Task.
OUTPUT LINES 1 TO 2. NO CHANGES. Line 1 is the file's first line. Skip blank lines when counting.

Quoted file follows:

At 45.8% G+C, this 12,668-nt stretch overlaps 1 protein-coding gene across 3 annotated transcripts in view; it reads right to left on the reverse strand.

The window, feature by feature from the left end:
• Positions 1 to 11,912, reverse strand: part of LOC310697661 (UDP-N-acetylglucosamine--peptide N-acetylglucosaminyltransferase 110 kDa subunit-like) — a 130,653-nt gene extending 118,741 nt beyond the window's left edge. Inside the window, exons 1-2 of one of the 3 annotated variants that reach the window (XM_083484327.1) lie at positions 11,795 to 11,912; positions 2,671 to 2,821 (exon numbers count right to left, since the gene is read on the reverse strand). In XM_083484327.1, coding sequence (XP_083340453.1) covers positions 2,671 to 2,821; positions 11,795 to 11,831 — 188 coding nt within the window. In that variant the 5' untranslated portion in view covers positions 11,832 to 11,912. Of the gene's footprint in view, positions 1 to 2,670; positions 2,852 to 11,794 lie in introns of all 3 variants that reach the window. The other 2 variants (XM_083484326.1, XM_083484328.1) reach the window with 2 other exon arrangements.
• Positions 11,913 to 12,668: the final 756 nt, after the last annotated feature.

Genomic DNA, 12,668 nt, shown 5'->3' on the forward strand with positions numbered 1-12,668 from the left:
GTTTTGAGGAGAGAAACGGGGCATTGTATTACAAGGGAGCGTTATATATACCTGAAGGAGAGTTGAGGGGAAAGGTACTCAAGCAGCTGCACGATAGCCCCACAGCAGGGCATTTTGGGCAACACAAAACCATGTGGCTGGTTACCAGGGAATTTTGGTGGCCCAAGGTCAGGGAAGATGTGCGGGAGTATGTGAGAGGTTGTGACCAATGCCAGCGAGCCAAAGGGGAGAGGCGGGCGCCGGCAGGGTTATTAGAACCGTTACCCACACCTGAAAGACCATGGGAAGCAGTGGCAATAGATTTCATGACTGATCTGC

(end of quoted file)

At 45.8% G+C, this 12,668-nt stretch overlaps 1 protein-coding gene across 3 annotated transcripts in view; it reads right to left on the reverse strand.

The window, feature by feature from the left end: